Obese subjects often have hypertension and related cardiovascular and renal diseases, and this has become a serious worldwide health problem. In obese subjects, impaired renal-pressure natriuresis causes sodium retention, leading to the development of salt-sensitive hypertension. Physical compression of the kidneys by visceral fat and activation of the sympathetic nervous system, renin-angiotensin systems (RAS), and aldosterone/mineralocorticoid receptor (MR) system are involved in this mechanism. Obese subjects often exhibit hyperaldosteronism, with increased salt sensitivity of blood pressure (BP). Adipose tissue excretes aldosterone-releasing factors, thereby stimulating aldosterone secretion independently of the systemic RAS, and aldosterone/MR activation plays a key role in the development of hypertension and organ damage in obesity. In obese subjects, both salt sensitivity of BP, enhanced by obesity-related metabolic disorders including aldosterone excess, and increased dietary sodium intake are closely related to the incidence of hypertension. Some salt sensitivity-related gene variants affect the risk of obesity, and together with salt intake, its combination is possibly associated with the development of hypertension in obese subjects. With high salt levels common in modern diets, salt restriction and weight control are undoubtedly important. However, not only MR blockade but also new diagnostic modalities and therapies targeting and modifying genes that are related to salt sensitivity, obesity, or RAS regulation are expected to prevent obesity and obesity-related hypertension.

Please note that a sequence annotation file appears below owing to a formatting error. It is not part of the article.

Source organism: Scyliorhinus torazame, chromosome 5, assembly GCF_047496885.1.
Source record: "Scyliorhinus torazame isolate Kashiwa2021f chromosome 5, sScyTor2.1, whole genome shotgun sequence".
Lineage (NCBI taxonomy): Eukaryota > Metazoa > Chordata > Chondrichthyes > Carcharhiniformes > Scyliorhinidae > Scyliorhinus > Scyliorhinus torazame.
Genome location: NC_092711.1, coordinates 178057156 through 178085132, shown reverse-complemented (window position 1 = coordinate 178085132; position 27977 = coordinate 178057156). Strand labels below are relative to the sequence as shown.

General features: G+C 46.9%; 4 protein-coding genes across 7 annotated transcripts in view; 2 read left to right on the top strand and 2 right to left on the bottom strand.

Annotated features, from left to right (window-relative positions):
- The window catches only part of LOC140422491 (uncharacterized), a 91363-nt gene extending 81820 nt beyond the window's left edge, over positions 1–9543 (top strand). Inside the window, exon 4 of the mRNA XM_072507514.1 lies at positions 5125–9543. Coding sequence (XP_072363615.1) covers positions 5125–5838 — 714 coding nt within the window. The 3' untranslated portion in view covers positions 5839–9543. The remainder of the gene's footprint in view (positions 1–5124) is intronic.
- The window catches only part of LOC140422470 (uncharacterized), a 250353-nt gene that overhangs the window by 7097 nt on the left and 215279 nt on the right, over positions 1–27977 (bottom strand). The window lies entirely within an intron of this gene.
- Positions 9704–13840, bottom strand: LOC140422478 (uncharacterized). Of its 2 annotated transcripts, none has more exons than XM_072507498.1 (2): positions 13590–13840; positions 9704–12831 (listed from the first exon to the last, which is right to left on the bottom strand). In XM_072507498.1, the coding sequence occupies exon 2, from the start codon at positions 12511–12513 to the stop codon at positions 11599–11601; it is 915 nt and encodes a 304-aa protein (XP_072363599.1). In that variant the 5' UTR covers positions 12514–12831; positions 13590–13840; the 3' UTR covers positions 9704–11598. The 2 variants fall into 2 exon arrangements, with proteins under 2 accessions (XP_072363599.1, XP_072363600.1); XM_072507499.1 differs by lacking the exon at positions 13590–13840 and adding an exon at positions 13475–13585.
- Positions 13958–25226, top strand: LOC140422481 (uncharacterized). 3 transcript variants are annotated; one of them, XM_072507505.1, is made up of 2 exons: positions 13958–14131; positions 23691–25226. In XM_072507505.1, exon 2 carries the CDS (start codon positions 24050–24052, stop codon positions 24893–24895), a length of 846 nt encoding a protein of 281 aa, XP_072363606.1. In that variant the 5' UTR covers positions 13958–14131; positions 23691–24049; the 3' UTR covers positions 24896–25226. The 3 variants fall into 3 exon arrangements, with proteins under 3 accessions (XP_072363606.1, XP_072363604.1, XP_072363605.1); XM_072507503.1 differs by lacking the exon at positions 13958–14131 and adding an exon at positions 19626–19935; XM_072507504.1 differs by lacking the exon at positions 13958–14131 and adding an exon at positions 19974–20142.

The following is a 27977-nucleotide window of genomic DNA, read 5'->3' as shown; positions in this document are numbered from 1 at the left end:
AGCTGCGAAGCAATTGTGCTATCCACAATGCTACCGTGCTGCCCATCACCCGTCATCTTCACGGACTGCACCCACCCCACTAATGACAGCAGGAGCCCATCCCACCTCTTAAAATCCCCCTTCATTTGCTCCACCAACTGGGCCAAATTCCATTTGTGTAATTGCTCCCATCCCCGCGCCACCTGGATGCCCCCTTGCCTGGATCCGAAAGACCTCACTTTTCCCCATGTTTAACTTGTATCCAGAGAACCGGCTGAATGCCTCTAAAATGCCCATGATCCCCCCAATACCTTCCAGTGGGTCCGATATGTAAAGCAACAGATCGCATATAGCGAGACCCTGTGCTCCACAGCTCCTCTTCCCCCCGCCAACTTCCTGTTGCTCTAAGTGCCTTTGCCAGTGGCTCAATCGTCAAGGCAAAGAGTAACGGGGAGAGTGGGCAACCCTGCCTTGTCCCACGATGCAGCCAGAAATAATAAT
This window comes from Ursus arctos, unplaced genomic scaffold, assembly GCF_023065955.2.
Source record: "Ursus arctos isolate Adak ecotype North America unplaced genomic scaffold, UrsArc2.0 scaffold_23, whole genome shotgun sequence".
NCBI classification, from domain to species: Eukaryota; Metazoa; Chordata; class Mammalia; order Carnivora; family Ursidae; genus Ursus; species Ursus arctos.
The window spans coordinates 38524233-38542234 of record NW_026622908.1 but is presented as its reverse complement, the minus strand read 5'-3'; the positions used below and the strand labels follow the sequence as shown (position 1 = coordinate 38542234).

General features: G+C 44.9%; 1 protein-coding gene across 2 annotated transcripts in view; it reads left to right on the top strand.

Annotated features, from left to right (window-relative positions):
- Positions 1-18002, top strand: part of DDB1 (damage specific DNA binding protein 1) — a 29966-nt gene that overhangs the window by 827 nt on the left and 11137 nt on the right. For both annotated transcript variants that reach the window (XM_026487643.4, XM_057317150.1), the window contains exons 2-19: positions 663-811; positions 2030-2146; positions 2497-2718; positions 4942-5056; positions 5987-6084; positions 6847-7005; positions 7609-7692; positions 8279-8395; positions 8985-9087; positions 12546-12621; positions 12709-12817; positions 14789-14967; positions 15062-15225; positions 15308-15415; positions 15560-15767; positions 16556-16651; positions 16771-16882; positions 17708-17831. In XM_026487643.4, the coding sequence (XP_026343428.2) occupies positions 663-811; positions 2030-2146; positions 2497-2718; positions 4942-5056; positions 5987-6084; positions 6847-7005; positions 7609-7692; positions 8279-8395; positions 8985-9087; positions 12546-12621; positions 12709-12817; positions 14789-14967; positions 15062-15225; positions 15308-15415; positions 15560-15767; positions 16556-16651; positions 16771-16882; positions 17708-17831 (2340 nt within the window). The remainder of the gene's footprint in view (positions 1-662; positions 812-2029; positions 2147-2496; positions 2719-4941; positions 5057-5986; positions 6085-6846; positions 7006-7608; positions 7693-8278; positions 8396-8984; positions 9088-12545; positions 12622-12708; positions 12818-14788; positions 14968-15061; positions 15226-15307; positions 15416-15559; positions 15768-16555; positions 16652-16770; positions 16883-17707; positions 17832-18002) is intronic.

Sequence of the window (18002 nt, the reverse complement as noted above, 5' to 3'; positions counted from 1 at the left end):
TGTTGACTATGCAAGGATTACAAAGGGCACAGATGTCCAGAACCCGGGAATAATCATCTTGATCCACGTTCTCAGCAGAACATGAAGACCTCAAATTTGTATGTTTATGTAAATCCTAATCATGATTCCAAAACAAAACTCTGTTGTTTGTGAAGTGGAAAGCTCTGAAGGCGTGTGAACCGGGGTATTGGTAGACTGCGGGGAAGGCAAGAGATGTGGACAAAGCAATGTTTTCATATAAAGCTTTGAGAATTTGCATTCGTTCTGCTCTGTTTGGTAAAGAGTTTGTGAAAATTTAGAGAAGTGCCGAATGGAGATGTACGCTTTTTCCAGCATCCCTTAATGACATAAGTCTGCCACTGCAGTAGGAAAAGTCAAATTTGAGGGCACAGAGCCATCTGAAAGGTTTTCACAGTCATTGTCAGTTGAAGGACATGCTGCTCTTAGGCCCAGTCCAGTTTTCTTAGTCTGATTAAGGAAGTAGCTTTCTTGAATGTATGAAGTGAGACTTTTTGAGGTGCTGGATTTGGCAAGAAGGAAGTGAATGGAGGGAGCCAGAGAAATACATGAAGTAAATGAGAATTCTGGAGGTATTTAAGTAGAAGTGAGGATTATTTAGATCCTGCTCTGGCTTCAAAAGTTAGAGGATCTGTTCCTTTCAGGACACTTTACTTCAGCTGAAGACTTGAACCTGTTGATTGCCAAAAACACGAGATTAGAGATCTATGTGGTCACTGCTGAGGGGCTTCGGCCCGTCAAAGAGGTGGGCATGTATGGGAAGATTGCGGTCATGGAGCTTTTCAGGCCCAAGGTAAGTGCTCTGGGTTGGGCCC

Keywords: aldosterone; blood pressure; hypertension; obesity; salt; salt sensitivity of blood pressure..
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